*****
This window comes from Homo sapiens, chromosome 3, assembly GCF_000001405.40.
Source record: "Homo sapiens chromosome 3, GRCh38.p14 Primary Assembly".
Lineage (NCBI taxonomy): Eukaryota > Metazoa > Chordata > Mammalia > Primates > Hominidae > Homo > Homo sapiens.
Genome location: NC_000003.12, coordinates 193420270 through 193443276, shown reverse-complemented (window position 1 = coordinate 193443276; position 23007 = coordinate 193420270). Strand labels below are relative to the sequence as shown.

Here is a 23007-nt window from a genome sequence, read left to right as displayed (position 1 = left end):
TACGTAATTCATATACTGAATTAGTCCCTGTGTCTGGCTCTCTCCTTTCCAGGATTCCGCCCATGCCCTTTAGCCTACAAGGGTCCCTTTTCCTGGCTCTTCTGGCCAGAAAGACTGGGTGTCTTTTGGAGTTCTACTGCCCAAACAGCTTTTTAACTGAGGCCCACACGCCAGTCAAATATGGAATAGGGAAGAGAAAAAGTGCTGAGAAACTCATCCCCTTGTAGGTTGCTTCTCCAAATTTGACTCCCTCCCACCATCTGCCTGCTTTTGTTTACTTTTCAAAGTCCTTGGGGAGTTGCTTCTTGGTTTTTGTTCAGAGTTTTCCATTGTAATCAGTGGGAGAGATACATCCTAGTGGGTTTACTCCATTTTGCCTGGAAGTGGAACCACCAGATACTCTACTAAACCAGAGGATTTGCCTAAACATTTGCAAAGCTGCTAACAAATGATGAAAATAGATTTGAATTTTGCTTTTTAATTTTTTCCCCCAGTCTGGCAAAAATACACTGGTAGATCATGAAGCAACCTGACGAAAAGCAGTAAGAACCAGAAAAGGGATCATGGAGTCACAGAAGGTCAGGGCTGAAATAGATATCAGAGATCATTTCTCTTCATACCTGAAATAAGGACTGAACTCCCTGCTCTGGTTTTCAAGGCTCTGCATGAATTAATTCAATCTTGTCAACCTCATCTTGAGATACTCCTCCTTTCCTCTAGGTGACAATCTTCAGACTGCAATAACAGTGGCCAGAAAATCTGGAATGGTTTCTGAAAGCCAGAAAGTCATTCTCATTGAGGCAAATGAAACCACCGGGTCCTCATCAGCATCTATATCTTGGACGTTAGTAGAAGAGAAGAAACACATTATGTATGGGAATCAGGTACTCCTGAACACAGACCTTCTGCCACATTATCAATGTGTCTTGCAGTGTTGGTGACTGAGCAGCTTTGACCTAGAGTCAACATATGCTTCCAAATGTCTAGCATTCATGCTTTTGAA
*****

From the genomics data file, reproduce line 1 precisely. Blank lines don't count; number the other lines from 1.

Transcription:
This window comes from Homo sapiens, chromosome 3, assembly GCF_000001405.40.